2008 “Called to Christ”
posted by January 21 at 13:48 PMon
Glenn Greenwald at Salon has a great post up about some literature the Obama campaign is distributing in South Carolina… (UPDATE: And I see that Annie, our resident Obama apologist, beat me to a post about it.)
Mike Huckabee was criticized for releasing an ad that featured the words “Christian Leader” in large letters, and for a Christmas message that featured a white cross floating behind his head. So how come Obama is getting away with it? Writes Greenwald…
Clearly, there are major differences between Huckabee’s views on the role of religion in government and Obama’s, as evidenced most recently by Huckabee’s call for the Constitution to be amended to comport with God’s will on abortion and homosexuality. Obama has no such positions…. But in terms of the propriety of their religious appeals for votes, is there really any meaningful difference between the two campaigns? Is it possible to criticize Huckabee for inappropriately exploiting his status in Iowa as a “Christian leader”—as many, many people did—while believing that Obama’s hailing of himself in South Carolina as a “Committed Christian” is perfectly fine? What’s the difference?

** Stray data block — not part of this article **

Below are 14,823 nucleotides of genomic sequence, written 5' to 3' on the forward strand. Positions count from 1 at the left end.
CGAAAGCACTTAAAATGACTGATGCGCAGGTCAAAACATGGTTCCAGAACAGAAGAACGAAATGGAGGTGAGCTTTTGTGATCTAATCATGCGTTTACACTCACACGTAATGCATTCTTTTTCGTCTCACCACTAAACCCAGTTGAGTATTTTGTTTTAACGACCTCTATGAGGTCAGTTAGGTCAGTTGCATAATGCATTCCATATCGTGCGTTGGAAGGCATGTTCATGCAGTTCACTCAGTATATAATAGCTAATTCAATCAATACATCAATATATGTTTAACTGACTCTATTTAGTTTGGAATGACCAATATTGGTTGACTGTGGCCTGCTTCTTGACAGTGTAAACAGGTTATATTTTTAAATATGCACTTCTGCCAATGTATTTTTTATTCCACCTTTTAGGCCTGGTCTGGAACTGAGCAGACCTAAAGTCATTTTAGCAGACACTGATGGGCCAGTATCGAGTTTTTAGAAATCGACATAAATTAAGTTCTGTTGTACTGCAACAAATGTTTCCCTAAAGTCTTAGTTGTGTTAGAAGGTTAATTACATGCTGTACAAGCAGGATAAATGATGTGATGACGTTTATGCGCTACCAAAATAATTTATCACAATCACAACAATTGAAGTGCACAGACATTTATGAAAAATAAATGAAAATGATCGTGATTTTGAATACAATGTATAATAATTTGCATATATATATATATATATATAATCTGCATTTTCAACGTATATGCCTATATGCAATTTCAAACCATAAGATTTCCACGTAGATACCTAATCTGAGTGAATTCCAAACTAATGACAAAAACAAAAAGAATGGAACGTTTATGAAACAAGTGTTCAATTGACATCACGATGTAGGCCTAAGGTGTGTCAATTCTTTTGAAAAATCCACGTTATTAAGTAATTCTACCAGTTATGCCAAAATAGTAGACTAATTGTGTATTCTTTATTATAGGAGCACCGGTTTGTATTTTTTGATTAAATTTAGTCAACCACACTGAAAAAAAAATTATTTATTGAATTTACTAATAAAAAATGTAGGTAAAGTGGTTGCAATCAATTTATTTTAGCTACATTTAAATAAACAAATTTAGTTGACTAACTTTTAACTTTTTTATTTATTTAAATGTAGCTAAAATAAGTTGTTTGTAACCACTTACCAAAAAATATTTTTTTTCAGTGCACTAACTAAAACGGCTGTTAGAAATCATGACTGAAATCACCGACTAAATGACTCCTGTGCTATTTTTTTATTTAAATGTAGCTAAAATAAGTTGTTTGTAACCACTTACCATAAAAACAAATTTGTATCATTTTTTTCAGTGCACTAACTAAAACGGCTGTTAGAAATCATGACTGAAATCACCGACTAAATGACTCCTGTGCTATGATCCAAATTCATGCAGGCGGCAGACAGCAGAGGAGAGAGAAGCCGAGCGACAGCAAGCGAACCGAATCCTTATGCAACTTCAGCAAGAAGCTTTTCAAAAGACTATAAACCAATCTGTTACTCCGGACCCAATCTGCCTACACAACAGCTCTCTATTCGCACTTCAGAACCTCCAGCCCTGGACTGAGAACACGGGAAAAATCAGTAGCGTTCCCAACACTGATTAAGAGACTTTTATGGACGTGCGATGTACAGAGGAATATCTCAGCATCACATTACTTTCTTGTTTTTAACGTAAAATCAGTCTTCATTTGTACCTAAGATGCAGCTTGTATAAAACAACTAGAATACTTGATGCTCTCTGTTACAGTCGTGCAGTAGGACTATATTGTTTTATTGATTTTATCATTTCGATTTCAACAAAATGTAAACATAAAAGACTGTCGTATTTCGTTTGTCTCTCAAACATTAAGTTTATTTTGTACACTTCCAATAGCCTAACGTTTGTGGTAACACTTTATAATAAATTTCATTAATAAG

The difference is that when Huckabee tells us about his faith, Huck’s telling us what he wants do after he gets elected. When Obama tells us about his faith, he’s telling us what he must to do in order to get elected.
He is also, as Greenwald speculates, “[countering] the false whispering campaign increasingly being circulated in South Carolina (by whom, we should find out) that Obama is a Muslim.” I was only in South Carolina last week for a few days but the Obama-is-a-Muslim thing came up so often that I began to wonder if it was on billboards. For hyper-observant, values-obsessed, Evangelical Christians, the voters of South Carolina seem particularly susceptible to the bearers of false witness.